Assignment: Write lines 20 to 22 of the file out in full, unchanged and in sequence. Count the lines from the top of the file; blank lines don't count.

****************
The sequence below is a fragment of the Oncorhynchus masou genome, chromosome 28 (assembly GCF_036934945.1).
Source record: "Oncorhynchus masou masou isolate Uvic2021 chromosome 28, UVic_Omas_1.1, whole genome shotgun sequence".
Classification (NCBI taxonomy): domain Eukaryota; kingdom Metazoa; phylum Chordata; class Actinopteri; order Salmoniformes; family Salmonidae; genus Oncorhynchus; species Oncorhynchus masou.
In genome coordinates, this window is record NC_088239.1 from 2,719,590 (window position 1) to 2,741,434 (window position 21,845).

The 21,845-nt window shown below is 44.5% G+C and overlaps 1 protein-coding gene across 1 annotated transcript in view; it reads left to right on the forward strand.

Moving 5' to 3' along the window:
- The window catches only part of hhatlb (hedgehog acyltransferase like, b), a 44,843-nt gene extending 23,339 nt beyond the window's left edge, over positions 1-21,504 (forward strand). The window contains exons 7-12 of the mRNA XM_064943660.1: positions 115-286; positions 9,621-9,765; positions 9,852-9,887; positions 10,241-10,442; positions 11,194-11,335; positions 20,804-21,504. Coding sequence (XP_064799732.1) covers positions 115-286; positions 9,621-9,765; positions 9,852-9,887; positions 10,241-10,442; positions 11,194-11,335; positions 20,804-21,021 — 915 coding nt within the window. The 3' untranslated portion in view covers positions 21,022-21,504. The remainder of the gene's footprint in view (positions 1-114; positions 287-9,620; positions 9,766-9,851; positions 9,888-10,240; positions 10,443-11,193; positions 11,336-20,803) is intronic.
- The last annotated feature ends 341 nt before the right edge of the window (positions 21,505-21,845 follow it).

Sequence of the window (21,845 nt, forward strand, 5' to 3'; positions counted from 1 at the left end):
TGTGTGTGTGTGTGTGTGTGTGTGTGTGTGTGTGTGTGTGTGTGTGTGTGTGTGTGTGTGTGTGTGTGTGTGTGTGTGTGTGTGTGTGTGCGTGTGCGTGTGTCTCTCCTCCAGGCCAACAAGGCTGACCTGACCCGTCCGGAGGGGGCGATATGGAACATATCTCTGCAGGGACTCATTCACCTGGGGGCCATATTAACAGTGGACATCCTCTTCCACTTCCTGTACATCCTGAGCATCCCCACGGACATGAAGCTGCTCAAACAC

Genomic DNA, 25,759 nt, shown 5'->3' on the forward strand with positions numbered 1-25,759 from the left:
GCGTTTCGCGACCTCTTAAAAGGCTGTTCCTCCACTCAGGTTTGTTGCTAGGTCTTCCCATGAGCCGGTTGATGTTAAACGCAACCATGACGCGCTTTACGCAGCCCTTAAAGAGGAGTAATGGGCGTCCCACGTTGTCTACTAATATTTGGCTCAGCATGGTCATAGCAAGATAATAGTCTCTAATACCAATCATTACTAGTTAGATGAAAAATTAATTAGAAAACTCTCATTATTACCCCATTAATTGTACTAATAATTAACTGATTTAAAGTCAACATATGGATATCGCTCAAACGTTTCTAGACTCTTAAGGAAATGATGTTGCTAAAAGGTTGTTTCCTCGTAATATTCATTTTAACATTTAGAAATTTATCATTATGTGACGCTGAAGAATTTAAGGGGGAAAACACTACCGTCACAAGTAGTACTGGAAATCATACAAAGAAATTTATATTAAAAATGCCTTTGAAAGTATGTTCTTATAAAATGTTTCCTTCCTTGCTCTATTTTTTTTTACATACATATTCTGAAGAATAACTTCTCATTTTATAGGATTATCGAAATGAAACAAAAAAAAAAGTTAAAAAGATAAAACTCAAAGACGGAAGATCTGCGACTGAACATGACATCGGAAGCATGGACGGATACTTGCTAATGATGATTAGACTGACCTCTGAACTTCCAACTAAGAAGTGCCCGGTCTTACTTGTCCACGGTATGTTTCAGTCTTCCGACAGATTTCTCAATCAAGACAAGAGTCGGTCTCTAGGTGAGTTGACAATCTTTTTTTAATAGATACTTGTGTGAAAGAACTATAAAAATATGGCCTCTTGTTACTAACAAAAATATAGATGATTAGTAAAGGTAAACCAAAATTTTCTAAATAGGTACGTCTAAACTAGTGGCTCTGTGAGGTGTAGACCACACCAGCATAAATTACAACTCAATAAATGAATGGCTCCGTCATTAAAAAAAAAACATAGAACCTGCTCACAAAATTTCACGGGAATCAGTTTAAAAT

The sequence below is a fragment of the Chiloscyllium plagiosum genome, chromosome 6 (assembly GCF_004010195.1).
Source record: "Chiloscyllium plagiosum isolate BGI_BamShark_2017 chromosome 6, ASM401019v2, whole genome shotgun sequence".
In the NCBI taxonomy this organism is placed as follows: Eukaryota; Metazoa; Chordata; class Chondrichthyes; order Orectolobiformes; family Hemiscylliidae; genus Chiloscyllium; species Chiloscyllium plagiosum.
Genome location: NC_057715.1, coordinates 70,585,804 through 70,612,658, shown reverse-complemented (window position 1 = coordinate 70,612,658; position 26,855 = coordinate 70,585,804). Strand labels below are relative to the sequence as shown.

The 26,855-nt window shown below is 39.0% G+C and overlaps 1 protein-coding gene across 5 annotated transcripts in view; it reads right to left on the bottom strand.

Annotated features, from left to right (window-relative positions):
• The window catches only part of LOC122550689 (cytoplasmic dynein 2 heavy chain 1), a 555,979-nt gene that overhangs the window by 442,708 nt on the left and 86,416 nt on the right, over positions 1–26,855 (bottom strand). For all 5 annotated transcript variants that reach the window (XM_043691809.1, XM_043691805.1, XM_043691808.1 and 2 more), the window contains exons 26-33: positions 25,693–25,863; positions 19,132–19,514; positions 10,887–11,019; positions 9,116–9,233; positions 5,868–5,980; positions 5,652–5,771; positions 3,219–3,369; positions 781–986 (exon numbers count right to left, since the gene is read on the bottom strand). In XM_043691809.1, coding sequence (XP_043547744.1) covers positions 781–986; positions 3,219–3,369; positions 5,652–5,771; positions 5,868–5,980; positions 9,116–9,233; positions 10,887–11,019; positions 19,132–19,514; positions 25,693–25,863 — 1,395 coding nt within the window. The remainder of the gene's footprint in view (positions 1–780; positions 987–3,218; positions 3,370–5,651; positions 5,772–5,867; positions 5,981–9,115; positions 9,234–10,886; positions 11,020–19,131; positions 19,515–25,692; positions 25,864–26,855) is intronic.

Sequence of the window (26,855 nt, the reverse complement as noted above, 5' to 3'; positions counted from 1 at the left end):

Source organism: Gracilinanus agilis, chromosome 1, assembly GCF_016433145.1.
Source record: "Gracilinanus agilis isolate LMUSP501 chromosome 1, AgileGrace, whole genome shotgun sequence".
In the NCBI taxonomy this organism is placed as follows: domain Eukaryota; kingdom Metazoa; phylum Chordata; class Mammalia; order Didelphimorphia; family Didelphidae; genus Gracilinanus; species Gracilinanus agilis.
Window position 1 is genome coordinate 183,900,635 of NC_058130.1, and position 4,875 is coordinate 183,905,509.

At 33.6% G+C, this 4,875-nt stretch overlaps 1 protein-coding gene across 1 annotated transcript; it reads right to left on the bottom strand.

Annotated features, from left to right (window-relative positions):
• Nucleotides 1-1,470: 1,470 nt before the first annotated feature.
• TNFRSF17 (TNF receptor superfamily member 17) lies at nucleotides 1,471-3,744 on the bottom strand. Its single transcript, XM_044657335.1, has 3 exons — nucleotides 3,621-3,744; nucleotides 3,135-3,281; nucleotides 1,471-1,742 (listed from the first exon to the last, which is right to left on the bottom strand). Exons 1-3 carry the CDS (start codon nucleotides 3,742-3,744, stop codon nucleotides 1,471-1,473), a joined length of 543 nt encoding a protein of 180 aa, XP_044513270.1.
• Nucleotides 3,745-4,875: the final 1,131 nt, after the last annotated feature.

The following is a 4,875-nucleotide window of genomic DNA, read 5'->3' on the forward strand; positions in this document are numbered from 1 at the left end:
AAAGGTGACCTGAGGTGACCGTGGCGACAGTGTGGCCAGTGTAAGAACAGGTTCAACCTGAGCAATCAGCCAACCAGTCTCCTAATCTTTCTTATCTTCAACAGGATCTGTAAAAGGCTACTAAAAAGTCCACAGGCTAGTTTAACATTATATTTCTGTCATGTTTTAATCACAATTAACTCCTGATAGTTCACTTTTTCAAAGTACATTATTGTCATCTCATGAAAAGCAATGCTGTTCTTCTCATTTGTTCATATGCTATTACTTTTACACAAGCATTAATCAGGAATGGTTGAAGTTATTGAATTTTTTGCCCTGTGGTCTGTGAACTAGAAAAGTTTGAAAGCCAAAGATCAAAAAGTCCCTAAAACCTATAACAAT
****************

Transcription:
Sequence of the window (26,855 nt, the reverse complement as noted above, 5' to 3'; positions counted from 1 at the left end):

Source organism: Gracilinanus agilis, chromosome 1, assembly GCF_016433145.1.
Source record: "Gracilinanus agilis isolate LMUSP501 chromosome 1, AgileGrace, whole genome shotgun sequence".